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Full stop in low

5555 Views 39 Replies 23 Participants Last post by  marcusm
I really wish that they would reprogram or offer a software update to have the Volt come to a full stop using regen rather than creep in low. The creep although doing exactly what it is designed to do —- mimic a gas automatic transmission— is irritating in this car and my leg gets tired of the brake pedal, which given the strong regen and the regen paddle I really only use now otherwise for sudden stops. Since they apparently implemented this in the Bolt in low, I assume there is no hardware related reason they couldn’t have that code deployed in the Volt? Really wish they did...

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Holding the regen paddle won't cancel creep; you get down to about 1-2 MPH and then it "lets go" of regen and starts creeping again, up to about 3 MPH in L or 5 MPH in D.

I would love for them to program an option to disable creep and enable one-pedal driving in L. It's a matter of getting their firmware developers to write it; they're probably focusing on other things sadly.
Regenerative braking uses the car’s kinetic energy to crank the generator, which can recharge the battery while braking the car. It can’t hold the car at a complete stop because there’s no regen when the car’s not moving. Engineering the vehicle to "creep" or not to "creep" once it’s stopped is a separate issue.
The Bolt consumes a small amount of energy to slow down the car and hold it at a stop once regen becomes ineffective when using "single-pedal driving". It'll use a microscopic amount of the energy you recovered from the actual regen to do this, so it's not entirely wasteful, but I'm sure it does shorten the range a tiny bit compared to using the brake pedal at low speeds.
I always thought of the Volt line as a gateway EV and thought the lack of full stop on REGEN (paddle or L) was on purpose so users wouldn't get caught off guard with lack of creep (assuming most drivers came from an automatic ICE).

I'm also not a huge fan of the full-stop via paddle or L since you're not actually applying the brakes. I don't have a good rationale, but having my brake applied at a full stop always felt safer. On the Bolt I actually miss the creep of the Volt when using the paddle. It's a good reminder when I come to a full stop that others behind may not know I'm stopped (no brake lights). True, it's the people behind me that are responsible for judging distance to me, but the brake lights help them out immensely.
I agree that the brake lights are strange, but when I've seen i3s driving around, the brake lights only turn off once they're almost completely stopped. At such a low speed, the person in the rear would have to be very distracted to rear-end the car and the brake lights may or may not make a difference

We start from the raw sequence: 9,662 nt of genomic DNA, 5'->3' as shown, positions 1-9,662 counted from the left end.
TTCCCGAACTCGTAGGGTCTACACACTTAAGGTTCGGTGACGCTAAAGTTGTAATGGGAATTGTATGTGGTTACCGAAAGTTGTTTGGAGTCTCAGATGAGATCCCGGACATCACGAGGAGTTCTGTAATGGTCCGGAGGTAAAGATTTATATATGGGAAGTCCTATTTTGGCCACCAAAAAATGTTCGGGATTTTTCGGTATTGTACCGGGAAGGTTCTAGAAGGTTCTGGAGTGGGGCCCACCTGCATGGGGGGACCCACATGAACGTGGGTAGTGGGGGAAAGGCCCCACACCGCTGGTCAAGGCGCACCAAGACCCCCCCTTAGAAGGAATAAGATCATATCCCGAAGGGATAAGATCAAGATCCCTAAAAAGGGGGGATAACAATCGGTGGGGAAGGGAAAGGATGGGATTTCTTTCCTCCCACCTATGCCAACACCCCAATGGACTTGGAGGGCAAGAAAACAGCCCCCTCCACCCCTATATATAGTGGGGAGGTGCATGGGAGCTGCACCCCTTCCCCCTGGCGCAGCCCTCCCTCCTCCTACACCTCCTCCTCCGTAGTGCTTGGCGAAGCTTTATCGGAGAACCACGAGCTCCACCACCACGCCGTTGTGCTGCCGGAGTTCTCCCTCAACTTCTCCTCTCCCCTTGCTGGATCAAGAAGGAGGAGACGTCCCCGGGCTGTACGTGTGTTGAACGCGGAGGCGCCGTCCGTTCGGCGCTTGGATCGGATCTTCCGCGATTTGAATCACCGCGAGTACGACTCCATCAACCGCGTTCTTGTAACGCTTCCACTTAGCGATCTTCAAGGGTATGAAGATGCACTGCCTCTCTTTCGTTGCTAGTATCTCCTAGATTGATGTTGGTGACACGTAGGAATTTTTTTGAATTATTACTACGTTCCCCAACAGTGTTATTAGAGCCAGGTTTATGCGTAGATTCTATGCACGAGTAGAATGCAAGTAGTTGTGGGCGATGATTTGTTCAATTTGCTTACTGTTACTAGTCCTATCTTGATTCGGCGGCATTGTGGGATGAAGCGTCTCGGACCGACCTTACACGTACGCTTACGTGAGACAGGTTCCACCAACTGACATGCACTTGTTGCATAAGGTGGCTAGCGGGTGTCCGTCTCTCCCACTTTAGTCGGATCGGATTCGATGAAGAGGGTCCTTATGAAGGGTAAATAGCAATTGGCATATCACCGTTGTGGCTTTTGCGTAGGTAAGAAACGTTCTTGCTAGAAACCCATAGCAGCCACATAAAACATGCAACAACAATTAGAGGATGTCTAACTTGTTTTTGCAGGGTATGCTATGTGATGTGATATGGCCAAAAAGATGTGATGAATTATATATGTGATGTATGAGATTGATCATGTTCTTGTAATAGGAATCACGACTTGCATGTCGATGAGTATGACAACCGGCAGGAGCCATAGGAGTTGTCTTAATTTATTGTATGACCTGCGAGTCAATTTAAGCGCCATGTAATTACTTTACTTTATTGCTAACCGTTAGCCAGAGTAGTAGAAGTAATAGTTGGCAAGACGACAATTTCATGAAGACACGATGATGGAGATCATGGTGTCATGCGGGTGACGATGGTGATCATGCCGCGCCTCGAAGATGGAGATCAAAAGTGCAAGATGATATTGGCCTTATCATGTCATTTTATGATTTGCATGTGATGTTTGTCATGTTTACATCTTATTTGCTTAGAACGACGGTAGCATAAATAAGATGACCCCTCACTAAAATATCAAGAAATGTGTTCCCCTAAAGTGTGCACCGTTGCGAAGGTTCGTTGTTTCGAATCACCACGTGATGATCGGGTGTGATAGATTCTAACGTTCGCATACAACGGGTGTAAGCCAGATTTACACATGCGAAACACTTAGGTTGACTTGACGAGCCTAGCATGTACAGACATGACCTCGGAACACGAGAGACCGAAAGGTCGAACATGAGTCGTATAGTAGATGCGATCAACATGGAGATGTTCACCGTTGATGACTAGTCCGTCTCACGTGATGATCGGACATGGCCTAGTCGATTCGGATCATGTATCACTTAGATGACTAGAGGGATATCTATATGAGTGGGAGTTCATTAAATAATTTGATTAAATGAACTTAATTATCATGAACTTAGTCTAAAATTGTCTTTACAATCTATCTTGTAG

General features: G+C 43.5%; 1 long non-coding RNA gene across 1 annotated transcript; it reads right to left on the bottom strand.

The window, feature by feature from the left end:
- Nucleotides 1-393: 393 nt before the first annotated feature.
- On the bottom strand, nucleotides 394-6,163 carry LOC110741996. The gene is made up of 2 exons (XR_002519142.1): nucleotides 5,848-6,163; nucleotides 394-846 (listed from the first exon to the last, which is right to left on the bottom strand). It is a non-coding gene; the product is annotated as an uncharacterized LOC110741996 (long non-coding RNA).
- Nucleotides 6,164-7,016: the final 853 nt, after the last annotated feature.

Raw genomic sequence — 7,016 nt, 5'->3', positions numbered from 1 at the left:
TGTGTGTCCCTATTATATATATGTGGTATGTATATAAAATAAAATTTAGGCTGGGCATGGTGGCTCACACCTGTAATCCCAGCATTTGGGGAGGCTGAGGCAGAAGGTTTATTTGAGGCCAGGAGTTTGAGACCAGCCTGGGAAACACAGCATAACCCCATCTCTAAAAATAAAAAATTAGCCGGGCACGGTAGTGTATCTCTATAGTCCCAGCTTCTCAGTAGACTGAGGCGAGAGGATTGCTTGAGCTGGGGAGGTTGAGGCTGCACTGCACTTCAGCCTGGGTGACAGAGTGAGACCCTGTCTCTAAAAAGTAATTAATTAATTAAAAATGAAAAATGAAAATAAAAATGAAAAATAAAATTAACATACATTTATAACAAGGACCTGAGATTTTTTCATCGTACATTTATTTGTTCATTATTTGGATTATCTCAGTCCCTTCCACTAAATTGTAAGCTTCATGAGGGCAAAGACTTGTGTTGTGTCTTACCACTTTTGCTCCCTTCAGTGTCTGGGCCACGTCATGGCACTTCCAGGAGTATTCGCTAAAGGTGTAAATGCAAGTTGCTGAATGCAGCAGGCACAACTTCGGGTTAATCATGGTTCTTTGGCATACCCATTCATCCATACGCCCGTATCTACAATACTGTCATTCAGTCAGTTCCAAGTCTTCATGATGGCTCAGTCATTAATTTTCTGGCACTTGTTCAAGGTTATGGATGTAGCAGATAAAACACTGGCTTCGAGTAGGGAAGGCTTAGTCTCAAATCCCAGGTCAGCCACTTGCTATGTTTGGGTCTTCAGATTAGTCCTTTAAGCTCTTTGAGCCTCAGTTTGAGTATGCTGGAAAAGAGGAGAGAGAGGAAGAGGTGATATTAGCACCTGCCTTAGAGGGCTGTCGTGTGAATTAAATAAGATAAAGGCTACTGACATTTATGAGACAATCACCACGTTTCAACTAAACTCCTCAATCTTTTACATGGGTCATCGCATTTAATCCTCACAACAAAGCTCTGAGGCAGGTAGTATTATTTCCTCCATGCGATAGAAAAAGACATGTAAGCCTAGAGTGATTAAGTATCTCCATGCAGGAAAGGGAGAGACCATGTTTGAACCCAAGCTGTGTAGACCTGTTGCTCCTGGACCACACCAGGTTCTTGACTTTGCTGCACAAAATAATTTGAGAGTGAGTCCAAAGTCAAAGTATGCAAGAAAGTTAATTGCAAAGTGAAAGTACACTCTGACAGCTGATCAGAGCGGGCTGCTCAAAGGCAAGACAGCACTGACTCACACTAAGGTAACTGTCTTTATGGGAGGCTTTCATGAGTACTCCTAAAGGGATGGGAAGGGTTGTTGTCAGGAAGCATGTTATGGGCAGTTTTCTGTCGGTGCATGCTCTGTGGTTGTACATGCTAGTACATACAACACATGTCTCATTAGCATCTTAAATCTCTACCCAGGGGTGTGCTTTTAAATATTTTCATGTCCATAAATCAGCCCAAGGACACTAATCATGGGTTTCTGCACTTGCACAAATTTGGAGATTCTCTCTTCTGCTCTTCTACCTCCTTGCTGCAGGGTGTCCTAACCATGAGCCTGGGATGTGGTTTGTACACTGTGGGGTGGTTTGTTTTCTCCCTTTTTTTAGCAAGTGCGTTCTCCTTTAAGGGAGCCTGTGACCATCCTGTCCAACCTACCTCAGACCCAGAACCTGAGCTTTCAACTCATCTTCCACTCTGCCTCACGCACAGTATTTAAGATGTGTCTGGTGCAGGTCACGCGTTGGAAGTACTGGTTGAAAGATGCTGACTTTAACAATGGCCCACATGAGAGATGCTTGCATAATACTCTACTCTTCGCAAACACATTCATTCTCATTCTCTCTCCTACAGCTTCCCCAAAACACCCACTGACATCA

While a full stop may be practical in a BEV because there is just one motor, the Volt has a separate traction and generator motor. The generator is only 55kW. Volt has to constantly switch between these motors as the vehicle decelerates/accelerates. So, the regen system is significantly different from Bolt, and not a simple software update.
It doesn't constantly switch between them; they both work in unison and are both permanently connected to the output shaft through two planetary gearsets.

It would be nice if GM would have the brake lights come on with the use of the regen paddle. Otherwise, I'm fine with the way it functions and don't mind lifting my foot to the brake if needed. Just my 2 cents.
The brake lights do come on when using L or the paddle.

If MGB is the primary traction motor/generator and MGA is the motor/generator used to extend the Volt’s range by generating electricity when clutched to the gas engine, it would be impractical to use MGA for regenerative braking. That would require clutching it to the drivetrain whenever you took your foot off the accelerator (unless you immediately shifted into N), even in Electric Mode, even if you were moving slowly.

My understanding is that MGB, the primary traction motor, is used for regenerative braking.
MGA and MGB are both always connected to the output shaft, and two clutches in the transmission hold different parts together or hold them to the chassis so that certain parts remain still, causing power to be transferred through different paths. MGB is the only one used for regenerative braking, and MGA is the only one used to generate power from the ICE, but both can provide tractive effort. MGA also starts the ICE.
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